Glass Onion

Glass Onion

This review may contain spoilers. I can handle the truth.

This review may contain spoilers.

One of the main complaints repeated around Glass Onion as was in Knives Out is whether the numerous references to reality and “the present” to put it bluntly, is a shtick. I think if you pick up any Christie novel or watch any of the early 30s films like The Thin Man, you will find actually a surprising number of references, whether to Princess Elizabeth, Mary Augusta Ward, or the Dick Jurgens Band, things that will immediately set the era. I actually like this ambition in Johnson’s films; rather than build something timeless (impossible to achieve), he makes them deliberately of their time. The problem that Johnson runs into is not necessarily one of his own making, whether publishing in Collier’s or simply in mass production (apparently the most translated author of her time), Christie relied on a mass audience. Johnson lives in a time in which media circulation is now entirely different, and his media diet is defined by a Twitter / MSNBC stream most of us are familiar with but might not play with the Okies. But if he were building in a more cohesive set of references, I guess the result would be a number of deep cuts for Tucker Carlson audiences.

I don’t really find critiques of Johnson’s politics here persuasive in the general; that the rich have privilege and use it to their advantage is the core of most detective fiction. I think Johnson perhaps tries to paint a little too strongly into it by having to develop a character like Blanc who is defined by their loquacious tendencies. I found the most effective shot in the film to be the cut out to Monáe grabbing the hammer after the Wes Anderson set up, a stylistic rebuke to what we had just seen (and I assume Johnson borrowing from the jail scene in PTA’s The Master). Johnson is a genuinely good director of the camera; it’s rare that he moves the camera without purpose, and something that really brought a film like The Last Jedi to be more than Disney-mandated product. I think here he could have trusted his image making instincts, notably when the production design can speak quite a bit for him.

The reason why Glass Onion works much less than Knives Out is the fundamental structure of the mystery itself and the performances it relies on. In the first film, Johnson pulled an early switcharoo: the (presumed) killer was our protagonist and we spent our entire film identifying with her POV as she avoided the suspicions of our detective. That there was another killer and twist was not particularly relevant—what was fascinating to watch was how Johnson structured our perspective from Ana De Armas’s fascinating performance rather than figure out the mystery. Glass Onion doesn’t pull a rug until most of the plot points have occurred, meaning we are set entirely in Blanc’s POV and mostly left to wonder who is to do it. I still find that hour to be particularly fun—the actors are all game enough—but it means that when we return to the mystery, we get exposition point after exposition point in the scenes as we return to them. Even though there is the Big Suspense (who is the killer?), there is no suspense in the scenes leading up to Where We Left Off. Johnson’s best films like Looper and parts of The Last Jedi are about switching POVs, but something about this structural gambit needed something to hold it together. Which brings me to…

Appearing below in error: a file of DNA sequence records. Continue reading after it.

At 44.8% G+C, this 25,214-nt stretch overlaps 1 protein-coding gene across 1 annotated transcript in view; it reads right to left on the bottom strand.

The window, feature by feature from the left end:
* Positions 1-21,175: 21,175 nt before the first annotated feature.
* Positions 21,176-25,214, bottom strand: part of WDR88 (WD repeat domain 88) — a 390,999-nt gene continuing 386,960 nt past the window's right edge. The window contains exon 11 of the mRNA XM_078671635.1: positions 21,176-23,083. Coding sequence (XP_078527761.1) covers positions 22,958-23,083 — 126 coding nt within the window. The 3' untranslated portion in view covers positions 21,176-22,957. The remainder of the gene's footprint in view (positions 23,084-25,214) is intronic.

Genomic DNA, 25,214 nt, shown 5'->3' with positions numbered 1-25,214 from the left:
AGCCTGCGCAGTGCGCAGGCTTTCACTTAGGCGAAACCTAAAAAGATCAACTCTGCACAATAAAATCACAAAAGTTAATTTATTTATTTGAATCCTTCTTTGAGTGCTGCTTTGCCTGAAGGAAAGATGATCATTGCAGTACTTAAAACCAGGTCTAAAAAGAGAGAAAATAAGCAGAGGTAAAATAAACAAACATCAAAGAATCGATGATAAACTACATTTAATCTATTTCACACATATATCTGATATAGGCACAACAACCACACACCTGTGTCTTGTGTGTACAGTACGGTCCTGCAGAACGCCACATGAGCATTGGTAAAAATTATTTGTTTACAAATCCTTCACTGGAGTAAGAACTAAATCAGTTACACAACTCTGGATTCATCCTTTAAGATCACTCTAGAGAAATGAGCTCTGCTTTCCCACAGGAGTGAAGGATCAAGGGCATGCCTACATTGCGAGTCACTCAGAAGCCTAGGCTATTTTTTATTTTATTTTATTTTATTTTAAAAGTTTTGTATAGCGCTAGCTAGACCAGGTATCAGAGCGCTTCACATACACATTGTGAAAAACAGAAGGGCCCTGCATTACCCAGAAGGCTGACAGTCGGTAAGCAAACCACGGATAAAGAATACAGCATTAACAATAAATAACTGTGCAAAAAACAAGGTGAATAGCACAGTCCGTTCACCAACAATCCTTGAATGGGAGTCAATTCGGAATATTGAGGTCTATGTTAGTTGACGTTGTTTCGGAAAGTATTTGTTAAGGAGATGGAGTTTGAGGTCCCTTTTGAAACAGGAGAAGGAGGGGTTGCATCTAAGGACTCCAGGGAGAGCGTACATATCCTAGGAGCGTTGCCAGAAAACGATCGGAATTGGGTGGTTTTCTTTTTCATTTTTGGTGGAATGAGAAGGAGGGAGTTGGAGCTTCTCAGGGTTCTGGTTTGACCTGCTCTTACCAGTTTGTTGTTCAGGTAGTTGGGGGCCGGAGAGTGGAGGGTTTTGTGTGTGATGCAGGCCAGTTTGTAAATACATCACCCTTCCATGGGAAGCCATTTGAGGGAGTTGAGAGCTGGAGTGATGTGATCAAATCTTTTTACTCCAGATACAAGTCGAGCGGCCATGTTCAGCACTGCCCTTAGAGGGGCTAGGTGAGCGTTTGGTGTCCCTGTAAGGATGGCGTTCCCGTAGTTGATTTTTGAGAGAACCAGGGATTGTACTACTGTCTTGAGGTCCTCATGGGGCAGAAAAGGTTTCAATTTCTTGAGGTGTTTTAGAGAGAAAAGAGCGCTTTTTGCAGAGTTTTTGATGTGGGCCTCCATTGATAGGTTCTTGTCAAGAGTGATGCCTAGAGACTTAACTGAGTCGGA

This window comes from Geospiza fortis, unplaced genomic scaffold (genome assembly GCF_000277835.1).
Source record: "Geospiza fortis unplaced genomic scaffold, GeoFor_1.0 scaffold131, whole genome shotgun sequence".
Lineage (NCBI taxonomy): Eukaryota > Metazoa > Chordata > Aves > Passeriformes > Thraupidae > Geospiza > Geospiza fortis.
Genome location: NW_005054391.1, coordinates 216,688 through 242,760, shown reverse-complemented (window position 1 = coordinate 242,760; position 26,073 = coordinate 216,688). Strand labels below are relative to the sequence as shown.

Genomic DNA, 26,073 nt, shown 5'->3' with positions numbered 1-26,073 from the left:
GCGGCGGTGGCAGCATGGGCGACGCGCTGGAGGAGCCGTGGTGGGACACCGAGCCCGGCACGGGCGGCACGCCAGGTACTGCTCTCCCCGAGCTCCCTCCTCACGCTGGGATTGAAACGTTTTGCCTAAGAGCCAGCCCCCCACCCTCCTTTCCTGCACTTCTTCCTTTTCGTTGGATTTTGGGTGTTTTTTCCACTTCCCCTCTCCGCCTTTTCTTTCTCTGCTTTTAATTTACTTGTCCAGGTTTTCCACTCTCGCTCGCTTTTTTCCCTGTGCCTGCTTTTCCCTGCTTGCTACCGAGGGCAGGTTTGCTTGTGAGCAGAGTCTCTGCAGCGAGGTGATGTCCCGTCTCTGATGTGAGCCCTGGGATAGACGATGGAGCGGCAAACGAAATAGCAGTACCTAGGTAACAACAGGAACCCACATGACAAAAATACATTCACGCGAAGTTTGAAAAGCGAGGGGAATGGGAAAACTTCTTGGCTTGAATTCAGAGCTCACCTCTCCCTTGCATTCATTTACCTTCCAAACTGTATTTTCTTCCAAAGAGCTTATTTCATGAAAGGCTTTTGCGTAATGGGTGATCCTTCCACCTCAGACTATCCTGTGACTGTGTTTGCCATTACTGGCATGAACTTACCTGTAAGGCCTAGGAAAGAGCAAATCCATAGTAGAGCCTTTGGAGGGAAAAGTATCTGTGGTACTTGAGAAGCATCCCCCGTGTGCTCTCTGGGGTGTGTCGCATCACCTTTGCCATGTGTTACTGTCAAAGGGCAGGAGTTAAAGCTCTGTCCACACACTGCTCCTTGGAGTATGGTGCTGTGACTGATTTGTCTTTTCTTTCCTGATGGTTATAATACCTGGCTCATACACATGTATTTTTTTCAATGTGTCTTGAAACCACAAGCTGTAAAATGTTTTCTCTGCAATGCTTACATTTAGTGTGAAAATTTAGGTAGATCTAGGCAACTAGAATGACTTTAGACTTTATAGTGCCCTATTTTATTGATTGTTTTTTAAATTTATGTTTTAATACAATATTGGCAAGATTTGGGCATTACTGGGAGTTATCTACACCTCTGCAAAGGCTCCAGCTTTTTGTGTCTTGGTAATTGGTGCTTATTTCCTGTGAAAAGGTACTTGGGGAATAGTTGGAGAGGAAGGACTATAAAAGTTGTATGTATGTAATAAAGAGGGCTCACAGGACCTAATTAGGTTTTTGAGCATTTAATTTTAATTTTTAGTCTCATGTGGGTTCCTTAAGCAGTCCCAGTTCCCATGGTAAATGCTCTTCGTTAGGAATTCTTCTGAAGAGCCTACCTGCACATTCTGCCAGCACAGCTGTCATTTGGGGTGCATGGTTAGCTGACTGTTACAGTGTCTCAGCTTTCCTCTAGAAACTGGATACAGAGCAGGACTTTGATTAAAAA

I genuinely wonder what this film would look like with a more chameleon like actor like Jessica Henwick here switched into the Monáe role. Partly the character, I found her affable and down to Earth in a way much easier than how Monáe plays Helen. I don’t think you can make a case that Monáe is supposed to be bad in her early monologue taking down Norton’s disruptors speech as the second half makes clear. I think there is being out of place and then there is not fitting into the diegesis of the film, and Monáe kind of always made clear to me in every scene “now I am going to act.” I’ve grown into whatever Craig is doing and will gladly enjoy a third production, and I think it’s probably time to give him a genuine Nora [Norman?] Charles.

Most of this film looks good, especially under the decent projection most audiences won’t have access to now. The CGI, especially in the end, makes it look indistinguishable from Red Notice. This doesn’t seem like the kind of film where Netflix forced a lot of changes and what not; I think Johnson has a track record of building studio ready product and that’s kind of what makes him fascinating. I think of ways to waste a lot of Silicon Valley money, a vacation trip in Greece during COVID is a smart way.

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